Kingfisher Bay’s resort is particularly boat friendly. Skippers and crews of visiting yachts are welcome to use the pool, toilets, showers and bistro at the Sand Bar. The resort has a further choice of restaurants and a general store. Limited provisions are available though more expensive than on the mainland. Tour bookings, car hire, Internet and payphones are all found on site.
Several walking tracks depart from Kingfisher Bay, most notably the 23.5km round trip to Lake McKenzie; no small feat but well worth it if you are physically fit and want a real dose of the island ambience.
Above Kingfisher Bay is Big Woody Island with alternative anchorages for north or westerly winds.
At its northern extent the Sandy Strait joins the vast expanse of Hervey Bay. On the Fraser coast mudflats and opaque waters soon give way to the sandblows, dunes and snow-white beaches of beautiful Platypus Bay. Here translucent seas in shades of brilliant blue lap the shores.
Our early cruises to Fraser Island were limited to the Sandy Strait but in recent years, with Brilliant II, we’ve been biased towards Platypus Bay. Tales of uncommonly clear water and close encounters with migrating whales proved totally true. Brilliant II was once rewarded with a visit from two juvenile humpbacks, which swam in her bow wave as dolphins do.
The anchorages of Platypus Bay are idyllic; Moon Point, Wathumba Creek and Rooney Point all boast stunning scenery. Only once did our choice of location not work out, the result of a freak sou’westerly, to which Platypus Bay is completely exposed.
Friends have taken advantage of exceptionally calm conditions to anchor off Sandy Cape at Fraser Island’s northern tip. A walking track from the beach here leads to the lighthouse atop Flinders Sandblow.
Below sea level the shallow Breaksea Spit extends northwards for a further 17 nautical miles. This navigational hazard is every bit as treacherous as its southern counterpart the Wide Bay Bar, with both having claimed the lives of skippers and their ships.
Seeing it all
Before leaving this region behind, I sought ultimately to combine the best bits of each trip in one grand finale. My visits by boat had taken in the Sandy Strait or Platypus Bay, but missed the central forests and perched lakes. Likewise 4W Drive trips typically concentrated on the eastern beach, bypassing the attractions of the western shores.
Hence the crew of Brilliant II divided. Julian sailed single-handed from Port Bundaberg to Kingfisher Bay where I re-joined him with our “land yacht”, transported by ferry from River Heads.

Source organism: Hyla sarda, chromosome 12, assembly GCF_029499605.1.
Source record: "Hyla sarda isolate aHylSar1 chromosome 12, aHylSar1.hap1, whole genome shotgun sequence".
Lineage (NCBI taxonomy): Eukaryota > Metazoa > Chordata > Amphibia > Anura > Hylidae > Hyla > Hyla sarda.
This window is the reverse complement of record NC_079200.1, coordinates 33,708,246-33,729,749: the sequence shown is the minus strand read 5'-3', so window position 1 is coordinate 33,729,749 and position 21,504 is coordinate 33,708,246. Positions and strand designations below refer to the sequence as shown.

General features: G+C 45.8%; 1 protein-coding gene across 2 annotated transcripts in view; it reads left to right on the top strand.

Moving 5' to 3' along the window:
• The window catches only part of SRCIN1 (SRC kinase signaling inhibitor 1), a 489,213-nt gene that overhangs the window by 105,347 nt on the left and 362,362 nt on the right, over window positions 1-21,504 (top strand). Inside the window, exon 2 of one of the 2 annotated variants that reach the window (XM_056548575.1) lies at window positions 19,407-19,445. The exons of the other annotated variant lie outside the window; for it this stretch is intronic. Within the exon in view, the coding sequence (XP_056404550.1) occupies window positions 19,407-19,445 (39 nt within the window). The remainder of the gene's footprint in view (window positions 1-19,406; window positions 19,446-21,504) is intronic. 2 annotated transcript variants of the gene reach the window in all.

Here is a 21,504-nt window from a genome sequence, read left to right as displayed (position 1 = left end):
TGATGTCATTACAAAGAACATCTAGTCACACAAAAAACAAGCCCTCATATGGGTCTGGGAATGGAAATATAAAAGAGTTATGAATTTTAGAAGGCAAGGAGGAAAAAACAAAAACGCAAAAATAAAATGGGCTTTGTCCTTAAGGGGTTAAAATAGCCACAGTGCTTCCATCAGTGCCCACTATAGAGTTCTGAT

We spent an unforgettable Christmas anchoring in the lee of the island and driving to places with names like the Cathedrals, Champagne Pools and Indian Head.
We fished for ocean species in the gutters of the eastern beach and dined on flathead caught at Kingfisher Bay. We sailed, swam, walked and drove the off-road tracks.
At last I felt we had really absorbed the full Fraser experience.
For up-to-the-minute info on conditions at the Wide Bay Bar contact The Volunteer Coastguard at Tin Can Bay, Call Sign VMR 417, VHF channels 16, 80, and 82, Ph: (07) 5486 4290.
CHARTS, CRUISING GUIDES AND TOURIST INFO
* Charts include: AUS 365 (Cape Moreton to Sandy Cape), AUS 817 (Hervey Bay) and two excellent Queensland Transport Charts (divided into Great Sandy Strait South and North).
* For Cruising Guides see: Cruising the Coral Coast, by Alan Lucas and Queensland Transport's detailed Beacon to Beacon.
* For info on the island's various attractions read Explore Fraser Island, by David and Julie Hinchliffe, available from Great Sandy Publications, www.greatsandy.com.au.
* To take a virtual tour of the resort or see what tours are on offer visit www.kingfisherbay.com.
Marinas in the area (from south to north):
* Tin Can Bay Marina (Tin Can Bay), VHF 73, Ph: (07) 5486 4299, www.tincanbaymarina.com.au.
* Mary River Marina (Maryborough), Ph: (07) 4123 1405, www.maryrivermarina.com.au.
* The Boat Club Marina (Hervey Bay), VHF 77, Ph: (07) 4128 9643, www.boatclub.com.au.
* Great Sandy Straits Marina (Hervey Bay), VHF 82, Ph: (07) 4125 3822, www.gssm.net.au.
* Fisherman's Wharf Marina (Hervey Bay), Ph: (07) 4128 9744.
* Bundaberg Port Marina (Bundaberg), VHF 81, Ph: (07) 4159 5066, www.bundabergportmarina.com.au.